Sharjah

9 fantastic things to do in Sharjah, UAE

Closer to Dubai Airport than the famous tourist strip of Jumeriah Beach, Sharjah is the UAE’s third largest emirate. It might not be as well-known just yet, but here, the glitz and excesses of its neighbour are resisted in favour of Islamic heritage and tradition.

As we found out on a recent trip over, it means it’s a fascinating destination that welcomes respectful visitors, and rewards them with a wealth of unique attractions like the glassy lakeside area of the Al Majaz Waterfront and the fascinating Mlehia Archaeological Site.

With a contemporary side to its cultural offerings too, it’s a fast-changing emirate that deserves to be seen sooner rather than later. Here are our top recommendations for a trip over.

Step inside Al Noor Mosque

A nice way to settle into a visit is to enter the Al Noor Mosque, a waterside place of worship that, unusually, allows non-Muslims to look inside (though visits are restricted to Mondays and Thursdays at 10am only). Men should dress in T-shirts and calf-length trousers, and women need to cover up the same amount too. To go inside the mosque, ladies are given a black cloak and hair covering. It’s an odd feeling, wearing it. But travel is all about experiencing cultural differences, and so it’s only right that I try it out for size, while learning about the background and belief system of Islam.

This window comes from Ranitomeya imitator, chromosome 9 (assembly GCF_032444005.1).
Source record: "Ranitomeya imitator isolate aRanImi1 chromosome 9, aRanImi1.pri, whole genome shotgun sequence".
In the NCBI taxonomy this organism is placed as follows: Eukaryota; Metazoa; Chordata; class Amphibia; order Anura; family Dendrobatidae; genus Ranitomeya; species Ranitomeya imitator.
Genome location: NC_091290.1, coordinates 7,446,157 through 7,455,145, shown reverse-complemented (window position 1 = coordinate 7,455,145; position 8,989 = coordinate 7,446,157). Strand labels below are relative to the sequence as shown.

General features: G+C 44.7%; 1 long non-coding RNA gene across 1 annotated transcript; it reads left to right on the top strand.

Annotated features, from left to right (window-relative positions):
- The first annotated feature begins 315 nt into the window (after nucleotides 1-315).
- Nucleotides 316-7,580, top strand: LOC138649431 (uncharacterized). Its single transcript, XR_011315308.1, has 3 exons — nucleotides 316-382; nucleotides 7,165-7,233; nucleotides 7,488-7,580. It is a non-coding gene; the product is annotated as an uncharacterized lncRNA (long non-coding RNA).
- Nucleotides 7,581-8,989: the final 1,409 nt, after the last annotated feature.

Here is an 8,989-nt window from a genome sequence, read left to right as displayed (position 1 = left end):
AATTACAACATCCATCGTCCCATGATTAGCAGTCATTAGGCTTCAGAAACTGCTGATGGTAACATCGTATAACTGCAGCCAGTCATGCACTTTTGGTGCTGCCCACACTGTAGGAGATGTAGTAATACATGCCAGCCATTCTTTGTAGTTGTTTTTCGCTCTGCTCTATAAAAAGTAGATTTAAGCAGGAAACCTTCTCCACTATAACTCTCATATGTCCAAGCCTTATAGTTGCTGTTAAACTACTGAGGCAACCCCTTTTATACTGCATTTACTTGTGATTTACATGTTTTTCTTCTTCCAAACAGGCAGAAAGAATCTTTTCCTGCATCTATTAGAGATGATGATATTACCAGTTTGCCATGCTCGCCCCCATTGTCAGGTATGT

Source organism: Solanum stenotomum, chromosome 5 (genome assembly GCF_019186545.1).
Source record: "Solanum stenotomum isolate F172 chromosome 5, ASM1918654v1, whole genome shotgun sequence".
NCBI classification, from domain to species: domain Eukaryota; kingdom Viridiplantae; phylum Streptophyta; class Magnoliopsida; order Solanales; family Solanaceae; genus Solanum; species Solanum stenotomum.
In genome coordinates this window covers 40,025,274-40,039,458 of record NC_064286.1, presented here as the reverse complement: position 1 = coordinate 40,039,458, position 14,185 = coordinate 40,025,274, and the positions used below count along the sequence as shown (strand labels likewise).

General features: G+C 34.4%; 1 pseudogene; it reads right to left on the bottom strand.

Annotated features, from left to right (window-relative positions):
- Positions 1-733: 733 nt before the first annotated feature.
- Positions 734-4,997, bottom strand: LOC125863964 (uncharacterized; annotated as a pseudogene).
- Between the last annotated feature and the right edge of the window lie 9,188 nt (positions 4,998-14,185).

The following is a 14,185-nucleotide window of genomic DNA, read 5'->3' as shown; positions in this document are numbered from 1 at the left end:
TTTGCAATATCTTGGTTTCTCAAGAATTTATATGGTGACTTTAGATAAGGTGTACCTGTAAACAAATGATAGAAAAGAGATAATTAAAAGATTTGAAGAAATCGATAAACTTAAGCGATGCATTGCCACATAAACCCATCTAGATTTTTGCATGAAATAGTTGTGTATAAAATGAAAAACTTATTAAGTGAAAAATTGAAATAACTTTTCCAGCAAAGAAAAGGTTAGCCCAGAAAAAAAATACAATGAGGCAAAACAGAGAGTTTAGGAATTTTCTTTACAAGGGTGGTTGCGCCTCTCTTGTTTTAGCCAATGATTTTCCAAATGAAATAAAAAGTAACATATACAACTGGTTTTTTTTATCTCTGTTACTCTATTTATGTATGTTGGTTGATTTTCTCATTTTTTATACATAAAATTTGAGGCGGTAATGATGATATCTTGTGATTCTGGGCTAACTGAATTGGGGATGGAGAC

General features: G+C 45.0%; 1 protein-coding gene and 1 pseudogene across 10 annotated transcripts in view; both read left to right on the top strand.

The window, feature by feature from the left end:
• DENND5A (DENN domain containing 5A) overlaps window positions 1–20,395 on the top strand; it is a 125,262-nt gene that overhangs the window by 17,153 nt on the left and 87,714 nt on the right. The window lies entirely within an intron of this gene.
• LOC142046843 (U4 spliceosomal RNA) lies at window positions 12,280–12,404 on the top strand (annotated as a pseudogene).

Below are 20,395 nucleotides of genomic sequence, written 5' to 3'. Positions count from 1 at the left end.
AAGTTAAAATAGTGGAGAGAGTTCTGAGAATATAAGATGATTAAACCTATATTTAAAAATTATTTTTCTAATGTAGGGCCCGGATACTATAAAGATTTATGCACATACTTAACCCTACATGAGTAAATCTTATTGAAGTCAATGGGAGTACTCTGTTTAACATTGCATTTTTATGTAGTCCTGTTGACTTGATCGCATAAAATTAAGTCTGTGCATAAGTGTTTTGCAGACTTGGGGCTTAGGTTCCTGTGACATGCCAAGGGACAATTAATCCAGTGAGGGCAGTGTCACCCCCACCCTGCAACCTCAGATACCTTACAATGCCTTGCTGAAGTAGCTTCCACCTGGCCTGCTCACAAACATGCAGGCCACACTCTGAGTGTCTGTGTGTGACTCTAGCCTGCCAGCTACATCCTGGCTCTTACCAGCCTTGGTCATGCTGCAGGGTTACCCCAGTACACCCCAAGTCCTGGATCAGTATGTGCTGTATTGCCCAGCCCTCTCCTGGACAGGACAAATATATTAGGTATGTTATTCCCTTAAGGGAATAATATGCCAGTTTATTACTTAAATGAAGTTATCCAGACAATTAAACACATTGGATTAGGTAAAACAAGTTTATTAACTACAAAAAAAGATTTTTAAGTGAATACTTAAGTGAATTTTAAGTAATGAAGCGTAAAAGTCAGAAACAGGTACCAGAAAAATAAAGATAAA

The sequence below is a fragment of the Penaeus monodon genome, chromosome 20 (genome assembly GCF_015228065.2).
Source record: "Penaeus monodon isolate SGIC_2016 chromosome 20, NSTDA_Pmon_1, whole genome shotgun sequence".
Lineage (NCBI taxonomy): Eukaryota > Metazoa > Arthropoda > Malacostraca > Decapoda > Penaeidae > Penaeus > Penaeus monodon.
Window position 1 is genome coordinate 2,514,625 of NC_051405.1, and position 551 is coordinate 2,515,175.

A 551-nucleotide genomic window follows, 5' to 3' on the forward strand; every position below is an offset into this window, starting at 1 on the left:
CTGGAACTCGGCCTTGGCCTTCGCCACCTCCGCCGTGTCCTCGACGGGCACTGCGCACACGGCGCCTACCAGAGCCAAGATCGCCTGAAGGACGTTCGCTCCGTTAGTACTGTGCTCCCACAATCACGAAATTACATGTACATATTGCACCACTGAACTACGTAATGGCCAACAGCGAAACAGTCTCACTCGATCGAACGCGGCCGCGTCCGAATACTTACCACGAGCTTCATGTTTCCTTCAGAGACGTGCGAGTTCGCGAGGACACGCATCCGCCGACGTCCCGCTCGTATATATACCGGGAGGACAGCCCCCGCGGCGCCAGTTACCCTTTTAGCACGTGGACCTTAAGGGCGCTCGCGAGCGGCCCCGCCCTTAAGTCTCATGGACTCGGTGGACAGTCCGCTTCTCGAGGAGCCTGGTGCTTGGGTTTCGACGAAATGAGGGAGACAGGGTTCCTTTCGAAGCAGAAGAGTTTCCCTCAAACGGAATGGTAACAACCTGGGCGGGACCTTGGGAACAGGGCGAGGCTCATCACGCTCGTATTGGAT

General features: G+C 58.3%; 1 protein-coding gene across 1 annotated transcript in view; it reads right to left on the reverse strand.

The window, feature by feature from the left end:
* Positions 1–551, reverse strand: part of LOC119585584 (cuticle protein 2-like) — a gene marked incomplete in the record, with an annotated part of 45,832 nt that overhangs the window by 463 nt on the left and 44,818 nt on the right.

Al Noor Mosque

Take a look around the Heart of Sharjah

Not too far away from Al Noor is an older part of town that’s currently being rejuvenated with a contemporary feel. Grandly known as the Heart of Sharjah, I can’t quite figure out if it’s better suited to tourists more than travellers, but either way, it’s still worth a stop-off. To start with, enjoy a (quite expensive) coffee or beautiful, pearlescent lavender soda at the Al Bait Hotel’s café. The drinks are nice but the ulterior motive is to take a closer look at its Unesco-protected Wind Tower, as well as wander around its tranquil grounds, which used to be a nobleman’s house and the first post office of Sharjah.